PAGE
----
Previous article in this series: September 15, 2021, p. 489.

In this series of articles, we are concerned to understand the proper relation between the assurance of salvation and good works.1 The Word of God and our Reformed confessions make plain that there is a relation between them. What is that relation? How do our Reformed confessions set forth the relation between assurance and the believer’s life of holiness? What can we learn from the confessions regarding the relation between assurance and good works?

In previous articles, we have seen that the relation is not that good works are the cause of our assurance. Good works do not work assurance. The believer’s assurance of salvation is not grounded in his good works, so that he can point to his good works as the reason for his assurance. That would give to our good works a function that is out of harmony with our confessions. A young man’s hard work may be the cause of his promotion in the corporation that employs him. A young woman’s pleasing personality may be the cause of her popularity in the office. But the good works of the believer are never the cause of his assurance. Who he is and what he has done are not in whole or in part the basis for the salvation of the child of God—not any aspect of his salvation, including the assurance of salvation. Rather, the cause of our assurance is Christ and His finished work, which is appropriated by faith alone.

Although good works are not the cause of assurance, good works do play a confirmatory role in assurance. This is clearly the teaching of Scripture, as we have seen in previous articles. In I John 2:3, the beloved disciple of Christ teaches, “And hereby we do know that we know him, if we keep his commandments.” Similarly, he writes in I John 3:18-19, “My little children, let us not love in word, neither in tongue; but in deed and in truth. And hereby we know that we are of the truth, and shall assure our hearts before him.”

The teaching of Scripture is also the witness of our Reformed confessions. Good works serve to confirm the believer’s assurance of salvation. This is so because good works always arise out of true faith, the faith by means of which we are saved. No unbeliever but only the saved child of God can perform good works. Therefore, the good works that the believer produces are the fruit and evidence of his faith. The Heidelberg Catechism in Lord’s Day 33, Q. 91 asks, “But what are good works?” The first part of the answer is: “Only those which proceed from a true faith….” Arising out of true faith, therefore, good works confirm the faith out of which they arise.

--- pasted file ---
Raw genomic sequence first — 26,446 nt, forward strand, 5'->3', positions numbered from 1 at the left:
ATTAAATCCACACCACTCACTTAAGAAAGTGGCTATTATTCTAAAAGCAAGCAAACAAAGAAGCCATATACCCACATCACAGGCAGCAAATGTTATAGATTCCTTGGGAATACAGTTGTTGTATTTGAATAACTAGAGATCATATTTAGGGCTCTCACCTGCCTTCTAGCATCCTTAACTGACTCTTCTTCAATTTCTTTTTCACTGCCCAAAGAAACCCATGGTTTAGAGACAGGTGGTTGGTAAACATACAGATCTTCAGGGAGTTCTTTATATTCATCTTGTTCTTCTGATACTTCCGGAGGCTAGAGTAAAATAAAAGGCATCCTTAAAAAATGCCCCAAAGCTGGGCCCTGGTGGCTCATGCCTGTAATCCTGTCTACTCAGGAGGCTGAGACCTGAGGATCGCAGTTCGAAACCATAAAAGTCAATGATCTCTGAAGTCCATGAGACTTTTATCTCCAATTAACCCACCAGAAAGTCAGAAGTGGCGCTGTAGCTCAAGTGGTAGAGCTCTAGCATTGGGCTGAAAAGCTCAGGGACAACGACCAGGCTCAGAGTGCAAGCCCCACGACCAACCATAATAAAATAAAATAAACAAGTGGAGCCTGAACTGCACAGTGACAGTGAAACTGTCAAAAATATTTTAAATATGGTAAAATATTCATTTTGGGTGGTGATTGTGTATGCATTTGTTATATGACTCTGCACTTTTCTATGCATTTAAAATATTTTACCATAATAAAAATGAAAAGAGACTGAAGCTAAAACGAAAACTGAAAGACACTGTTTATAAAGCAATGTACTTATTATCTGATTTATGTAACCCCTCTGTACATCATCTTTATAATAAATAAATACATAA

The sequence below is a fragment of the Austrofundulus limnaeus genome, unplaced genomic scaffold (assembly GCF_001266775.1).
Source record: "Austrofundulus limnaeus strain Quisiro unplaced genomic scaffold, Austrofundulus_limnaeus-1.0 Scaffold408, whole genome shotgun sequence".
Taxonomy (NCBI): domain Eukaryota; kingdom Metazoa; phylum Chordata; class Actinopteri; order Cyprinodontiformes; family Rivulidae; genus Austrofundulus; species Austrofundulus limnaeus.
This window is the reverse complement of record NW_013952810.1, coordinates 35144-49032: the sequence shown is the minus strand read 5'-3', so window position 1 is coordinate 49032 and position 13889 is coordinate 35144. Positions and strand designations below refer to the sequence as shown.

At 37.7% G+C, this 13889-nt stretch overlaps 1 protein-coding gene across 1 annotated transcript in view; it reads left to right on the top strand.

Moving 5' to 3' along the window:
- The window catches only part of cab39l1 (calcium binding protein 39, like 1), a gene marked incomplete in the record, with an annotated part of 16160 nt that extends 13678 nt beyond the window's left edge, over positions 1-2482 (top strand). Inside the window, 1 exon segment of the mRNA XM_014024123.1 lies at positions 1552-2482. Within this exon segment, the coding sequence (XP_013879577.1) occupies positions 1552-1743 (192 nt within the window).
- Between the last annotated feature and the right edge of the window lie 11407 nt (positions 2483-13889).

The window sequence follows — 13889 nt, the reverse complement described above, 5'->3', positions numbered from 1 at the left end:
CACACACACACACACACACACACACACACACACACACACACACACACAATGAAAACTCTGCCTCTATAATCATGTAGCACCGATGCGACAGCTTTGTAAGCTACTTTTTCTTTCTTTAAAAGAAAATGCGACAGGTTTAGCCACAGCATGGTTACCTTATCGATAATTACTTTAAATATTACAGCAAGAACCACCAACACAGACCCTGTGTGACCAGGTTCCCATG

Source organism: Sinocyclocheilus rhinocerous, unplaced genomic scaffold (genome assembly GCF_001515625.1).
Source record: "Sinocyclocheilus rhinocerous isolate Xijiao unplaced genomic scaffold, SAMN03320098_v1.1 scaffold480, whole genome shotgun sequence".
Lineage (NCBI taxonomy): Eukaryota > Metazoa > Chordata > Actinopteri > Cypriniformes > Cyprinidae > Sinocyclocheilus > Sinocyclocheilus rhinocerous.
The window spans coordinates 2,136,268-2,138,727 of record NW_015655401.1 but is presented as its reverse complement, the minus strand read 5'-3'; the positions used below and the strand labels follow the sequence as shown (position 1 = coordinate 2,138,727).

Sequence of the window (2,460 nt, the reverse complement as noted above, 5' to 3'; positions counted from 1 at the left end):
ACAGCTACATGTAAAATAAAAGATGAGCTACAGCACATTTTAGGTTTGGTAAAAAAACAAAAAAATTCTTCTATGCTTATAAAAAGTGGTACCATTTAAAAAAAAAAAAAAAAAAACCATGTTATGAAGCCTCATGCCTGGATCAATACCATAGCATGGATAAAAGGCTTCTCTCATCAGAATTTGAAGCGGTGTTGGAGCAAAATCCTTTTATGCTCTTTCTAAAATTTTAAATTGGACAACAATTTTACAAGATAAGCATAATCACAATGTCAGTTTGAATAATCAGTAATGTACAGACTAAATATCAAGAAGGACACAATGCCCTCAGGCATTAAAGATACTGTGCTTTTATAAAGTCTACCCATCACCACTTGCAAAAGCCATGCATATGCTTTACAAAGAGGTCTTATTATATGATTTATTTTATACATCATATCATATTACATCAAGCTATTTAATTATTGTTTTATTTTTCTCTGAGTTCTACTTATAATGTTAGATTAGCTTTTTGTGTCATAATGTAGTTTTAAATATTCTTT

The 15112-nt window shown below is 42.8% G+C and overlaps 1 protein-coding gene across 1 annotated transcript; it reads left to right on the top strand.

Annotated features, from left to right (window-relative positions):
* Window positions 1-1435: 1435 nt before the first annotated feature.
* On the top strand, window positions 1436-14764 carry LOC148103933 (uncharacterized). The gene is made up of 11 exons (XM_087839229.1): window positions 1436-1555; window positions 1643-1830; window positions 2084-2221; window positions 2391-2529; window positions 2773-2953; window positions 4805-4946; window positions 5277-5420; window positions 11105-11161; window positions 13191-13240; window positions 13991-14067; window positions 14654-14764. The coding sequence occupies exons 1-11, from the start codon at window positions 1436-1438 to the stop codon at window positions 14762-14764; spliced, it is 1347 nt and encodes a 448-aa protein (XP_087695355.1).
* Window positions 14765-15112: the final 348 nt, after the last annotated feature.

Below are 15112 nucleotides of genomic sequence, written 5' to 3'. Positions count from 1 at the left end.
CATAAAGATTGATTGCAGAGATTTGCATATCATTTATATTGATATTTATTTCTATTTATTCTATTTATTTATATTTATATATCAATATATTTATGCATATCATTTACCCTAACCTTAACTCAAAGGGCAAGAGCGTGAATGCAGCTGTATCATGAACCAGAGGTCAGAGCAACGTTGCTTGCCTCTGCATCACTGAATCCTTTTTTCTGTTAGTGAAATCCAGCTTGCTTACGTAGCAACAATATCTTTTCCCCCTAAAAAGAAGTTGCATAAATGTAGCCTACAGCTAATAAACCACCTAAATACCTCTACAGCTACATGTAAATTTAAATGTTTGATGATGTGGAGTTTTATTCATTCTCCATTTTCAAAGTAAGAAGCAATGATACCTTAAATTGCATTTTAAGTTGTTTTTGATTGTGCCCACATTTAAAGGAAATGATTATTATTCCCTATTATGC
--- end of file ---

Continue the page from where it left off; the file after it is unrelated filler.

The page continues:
In the last article, we began to take note of the teaching of our Reformed confessions on the proper relation between the assurance of salvation and good works. We examined the teaching of the Heidelberg Catechism in Lord’s Day 21, Q&A 54. In the present article, we will continue to explore the teaching of the Heidelberg Catechism, turning now to Lord’s Day 32, Q&A 86.

Why must we still do good works?

Lord’s Days 32 and 33 introduce the Heidelberg Catechism’s treatment of the Ten Commandments. Q&A 86 takes up the objection of the Roman Catholic Church, as well as others who oppose the truth of justification by faith alone apart from works, that such a doctrine undermines the necessity of doing good works. If good works do not merit, so goes the argument, there is no motivation for the Christian to do good works. That objection is incorporated into Q. 86. “Since then we are delivered from our misery merely of grace, through Christ, without any merit of ours, why must we still do good works?” Salvation by grace most emphatically does not rule out the necessity of good works in the life of the Christian. In fact, not only is a life of good works consistent with salvation by grace, but salvation by grace also establishes the Christian life of good works as the expression of gratitude to God.